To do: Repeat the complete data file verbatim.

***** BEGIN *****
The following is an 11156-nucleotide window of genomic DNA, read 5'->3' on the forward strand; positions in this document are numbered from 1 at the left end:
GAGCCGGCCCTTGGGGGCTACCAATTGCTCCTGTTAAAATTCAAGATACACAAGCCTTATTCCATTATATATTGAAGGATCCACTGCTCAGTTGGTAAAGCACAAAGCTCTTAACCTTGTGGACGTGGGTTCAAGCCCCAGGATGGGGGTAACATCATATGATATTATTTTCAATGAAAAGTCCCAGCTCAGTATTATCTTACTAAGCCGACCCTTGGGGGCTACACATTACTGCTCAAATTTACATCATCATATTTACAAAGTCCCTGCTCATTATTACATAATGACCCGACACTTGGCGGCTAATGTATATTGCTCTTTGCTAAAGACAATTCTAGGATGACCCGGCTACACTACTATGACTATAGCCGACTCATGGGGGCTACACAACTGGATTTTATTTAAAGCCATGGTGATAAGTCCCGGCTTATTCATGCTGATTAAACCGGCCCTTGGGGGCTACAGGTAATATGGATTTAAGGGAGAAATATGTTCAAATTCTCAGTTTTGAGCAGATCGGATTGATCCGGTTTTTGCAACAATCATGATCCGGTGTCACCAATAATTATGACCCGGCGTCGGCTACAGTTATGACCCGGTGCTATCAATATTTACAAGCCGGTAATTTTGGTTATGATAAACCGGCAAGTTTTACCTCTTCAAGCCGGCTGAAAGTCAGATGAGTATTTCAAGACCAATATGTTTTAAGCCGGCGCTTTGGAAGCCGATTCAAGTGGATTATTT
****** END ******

The following is an 11156-nucleotide window of genomic DNA, read 5'->3' on the forward strand; positions in this document are numbered from 1 at the left end:
GAGCCGGCCCTTGGGGGCTACCAATTGCTCCTGTTAAAATTCAAGATACACAAGCCTTATTCCATTATATATTGAAGGATCCACTGCTCAGTTGGTAAAGCACAAAGCTCTTAACCTTGTGGACGTGGGTTCAAGCCCCAGGATGGGGGTAACATCATATGATATTATTTTCAATGAAAAGTCCCAGCTCAGTATTATCTTACTAAGCCGACCCTTGGGGGCTACACATTACTGCTCAAATTTACATCATCATATTTACAAAGTCCCTGCTCATTATTACATAATGACCCGACACTTGGCGGCTAATGTATATTGCTCTTTGCTAAAGACAATTCTAGGATGACCCGGCTACACTACTATGACTATAGCCGACTCATGGGGGCTACACAACTGGATTTTATTTAAAGCCATGGTGATAAGTCCCGGCTTATTCATGCTGATTAAACCGGCCCTTGGGGGCTACAGGTAATATGGATTTAAGGGAGAAATATGTTCAAATTCTCAGTTTTGAGCAGATCGGATTGATCCGGTTTTTGCAACAATCATGATCCGGTGTCACCAATAATTATGACCCGGCGTCGGCTACAGTTATGACCCGGTGCTATCAATATTTACAAGCCGGTAATTTTGGTTATGATAAACCGGCAAGTTTTACCTCTTCAAGCCGGCTGAAAGTCAGATGAGTATTTCAAGACCAATATGTTTTAAGCCGGCGCTTTGGAAGCCGATTCAAGTGGATTATTT